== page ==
WV908
RNHF FGA.6 WV908 at RNAS Yeovilton, 2004; author

Five years later the Sea Hawk was still in service and on the 4th of March 1976, Cdr. Peter Debras had the misfortune to launched off the Vikrant when the catapult malfunctioned. The aircraft ditched in the sea ahead of the carrier and sank. Unable to stop or turn, the carrier passed over the sinking aircraft and Cdr. Debras waited in his seat until the carrier had passed before ejecting. He survived and set a world record for the deepest underwater ejection! The ageing Sea Hawks continued to serve until the early 1980s, when these old aircraft were finally replaced by Sea Harriers - another Hawker design of course.

The Sea Hawk, conceived in 1944, with last production in 1961 and serving until the early 1980s was in European terms a most successful aircraft - a production run of 524 and export success to three countries. It would be one of the last major export successes before politics nearly wrecked the UK aircraft industry. The Sea Hawk's clean and elegant design would eventually evolve into the Hawker Hunter, one of the major fighters of the 1950s onward, and an even bigger export success.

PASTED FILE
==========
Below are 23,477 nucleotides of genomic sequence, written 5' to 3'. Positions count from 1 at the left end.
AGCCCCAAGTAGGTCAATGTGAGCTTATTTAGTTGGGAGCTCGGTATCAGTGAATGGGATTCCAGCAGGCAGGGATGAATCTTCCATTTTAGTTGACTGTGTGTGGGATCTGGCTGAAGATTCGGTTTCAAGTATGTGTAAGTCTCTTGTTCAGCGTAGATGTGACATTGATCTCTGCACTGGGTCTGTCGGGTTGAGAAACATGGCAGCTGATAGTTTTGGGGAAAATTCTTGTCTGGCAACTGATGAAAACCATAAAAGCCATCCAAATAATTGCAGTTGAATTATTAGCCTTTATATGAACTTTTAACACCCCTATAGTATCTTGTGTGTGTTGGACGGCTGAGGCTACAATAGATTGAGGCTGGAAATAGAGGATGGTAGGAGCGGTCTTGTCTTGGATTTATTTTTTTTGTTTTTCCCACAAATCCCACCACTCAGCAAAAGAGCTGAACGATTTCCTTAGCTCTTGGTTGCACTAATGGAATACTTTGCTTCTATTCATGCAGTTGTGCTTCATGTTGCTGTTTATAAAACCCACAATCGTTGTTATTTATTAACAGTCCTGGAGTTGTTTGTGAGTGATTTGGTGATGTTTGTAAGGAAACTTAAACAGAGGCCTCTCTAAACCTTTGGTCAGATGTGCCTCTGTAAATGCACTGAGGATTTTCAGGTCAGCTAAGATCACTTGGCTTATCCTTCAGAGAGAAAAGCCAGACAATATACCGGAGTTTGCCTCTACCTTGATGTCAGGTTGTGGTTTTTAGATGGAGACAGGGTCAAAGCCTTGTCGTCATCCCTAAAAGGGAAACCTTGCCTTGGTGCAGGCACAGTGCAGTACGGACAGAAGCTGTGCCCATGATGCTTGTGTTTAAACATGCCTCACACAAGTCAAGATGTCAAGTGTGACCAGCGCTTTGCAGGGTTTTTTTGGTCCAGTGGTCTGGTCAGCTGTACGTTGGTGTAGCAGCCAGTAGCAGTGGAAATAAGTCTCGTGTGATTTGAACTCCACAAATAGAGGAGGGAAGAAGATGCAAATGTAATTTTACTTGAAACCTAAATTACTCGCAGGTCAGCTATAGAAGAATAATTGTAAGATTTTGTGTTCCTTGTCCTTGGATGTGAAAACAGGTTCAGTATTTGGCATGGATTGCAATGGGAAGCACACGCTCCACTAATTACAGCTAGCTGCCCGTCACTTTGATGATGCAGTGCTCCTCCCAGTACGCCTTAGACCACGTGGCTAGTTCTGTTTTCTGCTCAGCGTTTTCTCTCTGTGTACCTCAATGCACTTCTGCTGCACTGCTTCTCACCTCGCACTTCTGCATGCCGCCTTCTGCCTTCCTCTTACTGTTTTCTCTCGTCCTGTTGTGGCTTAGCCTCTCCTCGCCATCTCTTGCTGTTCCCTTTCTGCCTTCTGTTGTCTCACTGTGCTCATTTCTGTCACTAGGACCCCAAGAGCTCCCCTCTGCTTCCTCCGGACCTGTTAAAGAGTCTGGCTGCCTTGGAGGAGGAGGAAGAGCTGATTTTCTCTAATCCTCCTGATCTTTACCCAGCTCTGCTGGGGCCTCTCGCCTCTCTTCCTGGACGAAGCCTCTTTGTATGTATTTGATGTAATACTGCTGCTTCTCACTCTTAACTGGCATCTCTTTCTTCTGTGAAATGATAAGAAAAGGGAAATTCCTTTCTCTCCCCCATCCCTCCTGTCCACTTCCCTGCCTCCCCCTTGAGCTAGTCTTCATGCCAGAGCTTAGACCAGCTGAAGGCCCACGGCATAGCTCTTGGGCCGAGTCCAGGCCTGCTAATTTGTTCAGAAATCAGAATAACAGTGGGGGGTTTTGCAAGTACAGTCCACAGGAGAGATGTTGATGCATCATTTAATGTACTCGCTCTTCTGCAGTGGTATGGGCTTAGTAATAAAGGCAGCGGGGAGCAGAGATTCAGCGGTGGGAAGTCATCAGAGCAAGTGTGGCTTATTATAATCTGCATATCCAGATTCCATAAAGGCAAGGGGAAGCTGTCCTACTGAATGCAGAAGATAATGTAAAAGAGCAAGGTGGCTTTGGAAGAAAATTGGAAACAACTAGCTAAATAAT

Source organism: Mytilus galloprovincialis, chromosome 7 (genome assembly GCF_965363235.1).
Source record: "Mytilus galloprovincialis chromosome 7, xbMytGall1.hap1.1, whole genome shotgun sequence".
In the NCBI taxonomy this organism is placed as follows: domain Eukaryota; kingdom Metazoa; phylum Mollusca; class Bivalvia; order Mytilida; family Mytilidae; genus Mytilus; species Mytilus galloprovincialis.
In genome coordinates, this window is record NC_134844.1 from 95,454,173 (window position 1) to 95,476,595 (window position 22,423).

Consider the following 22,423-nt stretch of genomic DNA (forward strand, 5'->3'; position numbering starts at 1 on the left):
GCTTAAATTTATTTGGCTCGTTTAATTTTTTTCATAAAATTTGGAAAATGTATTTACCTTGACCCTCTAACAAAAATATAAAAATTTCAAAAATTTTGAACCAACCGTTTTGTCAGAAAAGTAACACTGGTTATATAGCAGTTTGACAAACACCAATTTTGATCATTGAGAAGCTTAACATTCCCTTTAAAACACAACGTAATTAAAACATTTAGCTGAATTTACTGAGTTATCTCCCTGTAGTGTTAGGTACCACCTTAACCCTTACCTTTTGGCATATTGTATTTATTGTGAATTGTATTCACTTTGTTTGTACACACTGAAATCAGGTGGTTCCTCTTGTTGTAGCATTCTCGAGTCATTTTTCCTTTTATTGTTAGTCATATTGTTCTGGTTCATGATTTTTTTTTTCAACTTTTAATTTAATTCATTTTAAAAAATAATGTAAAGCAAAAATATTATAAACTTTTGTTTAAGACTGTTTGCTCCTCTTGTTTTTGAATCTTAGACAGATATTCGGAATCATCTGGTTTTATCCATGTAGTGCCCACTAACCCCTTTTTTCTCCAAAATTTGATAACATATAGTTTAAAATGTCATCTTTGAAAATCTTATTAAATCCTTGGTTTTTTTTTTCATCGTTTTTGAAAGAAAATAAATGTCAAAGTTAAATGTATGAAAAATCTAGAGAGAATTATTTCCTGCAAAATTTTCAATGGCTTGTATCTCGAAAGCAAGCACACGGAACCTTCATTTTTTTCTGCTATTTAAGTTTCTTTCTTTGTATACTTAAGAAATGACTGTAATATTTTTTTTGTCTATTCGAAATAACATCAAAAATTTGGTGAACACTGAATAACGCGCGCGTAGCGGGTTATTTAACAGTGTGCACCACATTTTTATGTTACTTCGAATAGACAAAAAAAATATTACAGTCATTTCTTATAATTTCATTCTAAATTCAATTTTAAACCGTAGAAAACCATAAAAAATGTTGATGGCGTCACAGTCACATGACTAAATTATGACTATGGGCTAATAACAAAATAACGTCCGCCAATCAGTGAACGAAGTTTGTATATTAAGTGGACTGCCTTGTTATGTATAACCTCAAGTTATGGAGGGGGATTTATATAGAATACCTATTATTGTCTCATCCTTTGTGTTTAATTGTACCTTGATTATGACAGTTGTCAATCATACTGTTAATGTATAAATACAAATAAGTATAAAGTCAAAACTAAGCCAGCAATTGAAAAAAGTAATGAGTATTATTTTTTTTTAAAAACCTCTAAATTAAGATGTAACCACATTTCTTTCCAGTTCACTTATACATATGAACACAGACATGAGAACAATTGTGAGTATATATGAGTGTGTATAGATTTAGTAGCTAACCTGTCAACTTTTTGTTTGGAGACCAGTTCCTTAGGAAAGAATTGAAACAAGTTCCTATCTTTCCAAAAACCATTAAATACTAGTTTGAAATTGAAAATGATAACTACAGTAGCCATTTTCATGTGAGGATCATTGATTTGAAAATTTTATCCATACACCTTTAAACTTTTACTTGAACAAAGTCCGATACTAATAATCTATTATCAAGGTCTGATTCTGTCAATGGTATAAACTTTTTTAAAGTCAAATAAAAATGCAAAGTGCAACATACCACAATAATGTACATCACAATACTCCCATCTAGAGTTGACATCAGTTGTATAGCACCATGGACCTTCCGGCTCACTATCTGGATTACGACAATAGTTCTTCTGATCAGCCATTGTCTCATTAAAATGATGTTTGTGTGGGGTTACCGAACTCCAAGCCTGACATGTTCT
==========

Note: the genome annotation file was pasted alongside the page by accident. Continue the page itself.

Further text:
Despite their simplicity and large production run, just a single Sea Hawk remained in airworthy condition after their retirement, the Royal Navy Historic Flight's FGA.6 WV908. Sadly after an engine overhaul in 2010 she has yet to return to the air and in early 2016 was placed in storage pending a future decision on whether to get her flying again.

This history is largely based on Greg Goebel's Sea Hawk document from his Air Vectors series.

Leading Particulars